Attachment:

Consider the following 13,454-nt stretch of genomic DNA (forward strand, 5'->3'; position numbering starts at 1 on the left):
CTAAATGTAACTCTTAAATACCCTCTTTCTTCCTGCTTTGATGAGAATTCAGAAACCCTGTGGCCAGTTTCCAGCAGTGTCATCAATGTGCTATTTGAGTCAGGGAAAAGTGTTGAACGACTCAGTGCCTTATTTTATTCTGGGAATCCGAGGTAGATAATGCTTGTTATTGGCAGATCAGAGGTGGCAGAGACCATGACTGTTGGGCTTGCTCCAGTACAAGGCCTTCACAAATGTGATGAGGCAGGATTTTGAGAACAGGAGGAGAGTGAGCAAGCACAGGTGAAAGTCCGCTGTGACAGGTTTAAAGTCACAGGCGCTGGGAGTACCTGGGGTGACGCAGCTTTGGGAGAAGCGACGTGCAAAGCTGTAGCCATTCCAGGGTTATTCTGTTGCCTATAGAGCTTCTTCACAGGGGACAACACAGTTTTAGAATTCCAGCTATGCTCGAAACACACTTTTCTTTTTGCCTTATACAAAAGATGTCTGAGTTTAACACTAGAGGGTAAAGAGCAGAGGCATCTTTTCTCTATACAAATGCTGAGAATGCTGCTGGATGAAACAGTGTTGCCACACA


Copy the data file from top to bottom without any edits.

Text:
Consider the following 13,454-nt stretch of genomic DNA (forward strand, 5'->3'; position numbering starts at 1 on the left):
CTAAATGTAACTCTTAAATACCCTCTTTCTTCCTGCTTTGATGAGAATTCAGAAACCCTGTGGCCAGTTTCCAGCAGTGTCATCAATGTGCTATTTGAGTCAGGGAAAAGTGTTGAACGACTCAGTGCCTTATTTTATTCTGGGAATCCGAGGTAGATAATGCTTGTTATTGGCAGATCAGAGGTGGCAGAGACCATGACTGTTGGGCTTGCTCCAGTACAAGGCCTTCACAAATGTGATGAGGCAGGATTTTGAGAACAGGAGGAGAGTGAGCAAGCACAGGTGAAAGTCCGCTGTGACAGGTTTAAAGTCACAGGCGCTGGGAGTACCTGGGGTGACGCAGCTTTGGGAGAAGCGACGTGCAAAGCTGTAGCCATTCCAGGGTTATTCTGTTGCCTATAGAGCTTCTTCACAGGGGACAACACAGTTTTAGAATTCCAGCTATGCTCGAAACACACTTTTCTTTTTGCCTTATACAAAAGATGTCTGAGTTTAACACTAGAGGGTAAAGAGCAGAGGCATCTTTTCTCTATACAAATGCTGAGAATGCTGCTGGATGAAACAGTGTTGCCACACA